- Five individuals from Tanzania tested positive for the virus and were sent back to their country.
- Residents of porous borders have been urged to be vigilant.
Kenya might soon close its border with Tanzania after it emerged that truckers from the neighbouring country were spreading coronavirus.
Out of the 28 new cases reported on Monday, nine were Kenyan truckers who had come into the country through the Namanga border from Tanzania.
Health CAS Rashid Aman said five other individuals from Tanzania tested positive for the virus and were sent back to their country.
“On the issue of closing the border, every possibility is on the table and up for discussion and when the time comes and it is necessary, that measure will be taken,” Aman said.
Acting Health DG Patrick Amoth said all measures were on the table.
“We keep them there as they await their results which we then convey to them because it will be easy to do contact tracing on their side rather than allow them to cross and of course put our people at risk,” Amoth said.
Similarly, those staying at the porous border have been urged to be vigilant and report any cross-border movement. The number of infections in border counties has continued to grow.
The most affected counties are Wajir, Mandera and Migori that have in the recent past recorded cases from individuals who had a history of travel from neighbouring countries.
Kenyans will now be required to take a Covid-19 test as a prerequisite for admission to any health facility.
The government announced the death of a 33-year-old man, the first victim in the 30-39 age bracket since the first case was reported in the country.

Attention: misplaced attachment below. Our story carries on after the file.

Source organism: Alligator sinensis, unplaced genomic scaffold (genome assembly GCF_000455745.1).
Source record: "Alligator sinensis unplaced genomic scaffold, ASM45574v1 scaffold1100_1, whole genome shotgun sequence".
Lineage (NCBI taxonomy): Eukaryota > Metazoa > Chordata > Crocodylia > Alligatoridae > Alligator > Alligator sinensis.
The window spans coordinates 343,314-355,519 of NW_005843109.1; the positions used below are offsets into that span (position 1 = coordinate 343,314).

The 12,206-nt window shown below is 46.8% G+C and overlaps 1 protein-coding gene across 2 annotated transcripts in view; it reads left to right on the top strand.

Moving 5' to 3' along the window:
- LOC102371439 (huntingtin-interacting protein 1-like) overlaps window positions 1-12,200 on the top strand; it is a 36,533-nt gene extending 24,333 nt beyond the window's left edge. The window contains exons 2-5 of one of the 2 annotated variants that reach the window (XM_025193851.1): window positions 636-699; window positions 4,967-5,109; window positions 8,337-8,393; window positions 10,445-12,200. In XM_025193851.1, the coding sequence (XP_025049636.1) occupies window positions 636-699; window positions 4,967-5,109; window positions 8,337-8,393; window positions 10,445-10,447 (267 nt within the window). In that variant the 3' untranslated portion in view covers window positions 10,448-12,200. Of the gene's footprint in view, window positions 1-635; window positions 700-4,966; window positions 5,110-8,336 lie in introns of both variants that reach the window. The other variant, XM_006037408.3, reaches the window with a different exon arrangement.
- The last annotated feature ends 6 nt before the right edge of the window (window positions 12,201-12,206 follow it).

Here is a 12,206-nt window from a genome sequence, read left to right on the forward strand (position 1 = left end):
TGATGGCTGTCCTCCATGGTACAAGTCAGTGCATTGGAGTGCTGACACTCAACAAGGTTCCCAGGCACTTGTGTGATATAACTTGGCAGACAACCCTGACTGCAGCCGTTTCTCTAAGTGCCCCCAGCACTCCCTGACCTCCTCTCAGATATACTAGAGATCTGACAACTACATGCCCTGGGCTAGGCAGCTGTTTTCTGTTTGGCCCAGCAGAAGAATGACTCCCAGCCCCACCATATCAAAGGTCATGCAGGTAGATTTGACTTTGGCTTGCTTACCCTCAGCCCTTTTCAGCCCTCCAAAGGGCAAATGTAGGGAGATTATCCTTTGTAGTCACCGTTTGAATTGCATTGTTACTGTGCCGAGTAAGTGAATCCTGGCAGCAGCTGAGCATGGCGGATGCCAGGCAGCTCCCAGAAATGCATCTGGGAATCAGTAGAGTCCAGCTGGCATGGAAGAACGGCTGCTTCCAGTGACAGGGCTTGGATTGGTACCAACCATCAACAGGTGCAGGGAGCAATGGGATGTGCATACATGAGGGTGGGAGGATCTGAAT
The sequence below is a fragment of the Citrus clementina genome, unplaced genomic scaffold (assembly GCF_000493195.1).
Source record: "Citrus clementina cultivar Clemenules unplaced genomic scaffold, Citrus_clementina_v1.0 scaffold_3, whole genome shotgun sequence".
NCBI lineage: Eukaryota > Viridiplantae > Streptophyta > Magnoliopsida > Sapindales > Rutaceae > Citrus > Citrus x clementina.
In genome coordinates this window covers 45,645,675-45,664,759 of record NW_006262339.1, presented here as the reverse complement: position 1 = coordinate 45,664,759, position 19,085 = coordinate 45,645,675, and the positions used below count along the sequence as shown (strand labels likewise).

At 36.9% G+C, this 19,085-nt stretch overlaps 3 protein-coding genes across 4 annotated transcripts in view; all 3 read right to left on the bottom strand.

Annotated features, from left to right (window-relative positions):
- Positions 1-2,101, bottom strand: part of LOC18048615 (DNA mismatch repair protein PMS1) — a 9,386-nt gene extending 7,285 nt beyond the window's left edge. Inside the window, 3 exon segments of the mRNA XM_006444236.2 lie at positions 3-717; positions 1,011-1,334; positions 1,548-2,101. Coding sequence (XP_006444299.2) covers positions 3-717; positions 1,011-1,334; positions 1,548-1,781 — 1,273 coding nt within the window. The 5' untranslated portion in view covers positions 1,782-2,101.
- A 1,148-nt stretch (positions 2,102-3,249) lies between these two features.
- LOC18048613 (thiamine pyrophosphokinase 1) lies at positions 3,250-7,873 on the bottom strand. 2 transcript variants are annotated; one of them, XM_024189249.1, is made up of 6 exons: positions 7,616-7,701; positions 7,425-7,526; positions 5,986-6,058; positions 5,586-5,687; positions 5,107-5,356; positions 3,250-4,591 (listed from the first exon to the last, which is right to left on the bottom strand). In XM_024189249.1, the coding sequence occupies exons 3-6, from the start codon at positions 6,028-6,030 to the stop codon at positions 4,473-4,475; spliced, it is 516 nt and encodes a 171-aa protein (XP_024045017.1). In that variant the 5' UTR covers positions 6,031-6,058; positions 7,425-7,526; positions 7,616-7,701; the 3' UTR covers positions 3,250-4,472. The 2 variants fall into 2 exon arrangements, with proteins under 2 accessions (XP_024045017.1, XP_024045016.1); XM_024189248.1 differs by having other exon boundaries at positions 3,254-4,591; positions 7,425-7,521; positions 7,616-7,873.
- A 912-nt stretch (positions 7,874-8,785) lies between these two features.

Normally, individuals aged between 30 and 39 are asymptomatic.
“It is because of this that as the case management team we are reviewing our guidelines to make it possible for everybody who is admitted in a facility for one reason or another is able to have a Covid-19 test,” Amoth said.
He said deaths in hospitals put healthcare workers at risk of contracting Covid-19. There is also the possibility of transmitting the infection to other patients in the wards.
“There are other patients in the wards undergoing various treatments. Their immune status may be compromised therefore putting them at the likelihood of getting the infection in case they come into contact with a Covid-19 case,” Amoth said.
As at yesterday, the number of positive cases in the country stood at 700 after 28 more cases were confirmed by the Ministry of Health.
The 28 were from 841 samples tested in a day. The total number of tests conducted since the first case is now 32,938.
Twelve more people were discharged from hospital, bringing the total number of recovered patients to 251.
The new cases are aged between eight and 63 years, comprising 22 men and six women.
Seven are from Nairobi, 10 from Mombasa while Kajiado and Wajir recorded nine and two cases respectively.
One more patient, however, succumbed to the virus, making the total number of fatalities 33.
Kenyans were warned against falling prey to unscrupulous individuals out to make a killing by selling herbal medicine purported to cure the coronavirus.
“We want to tell Kenyans that many of these products that are out there do not have any scientific evidence as to their effectiveness but more importantly we know that in a situation like this, there will be some who will want to profiteer from this uncertainty claiming certain advantage to their products,” Aman said.
The CAS said the ministry was not against innovative ways of combating the virus, but it should be done in a scientific way.
Kenya has identified some traditional and herbal medicines likely to treat Covid-19.
The front-runner is a herbal product developed by the Kenya Medical Research Institute to treat herpes simplex, a common viral disease that causes sores on the mouth and genitals.
The Health ministry says Zedupex was developed by Kenyan scientists from medicinal trees more than five years ago
Zedupex was developed by three scientists at the institute's Natural Products Research and Drug Development Research programme.
Edited by Henry Makori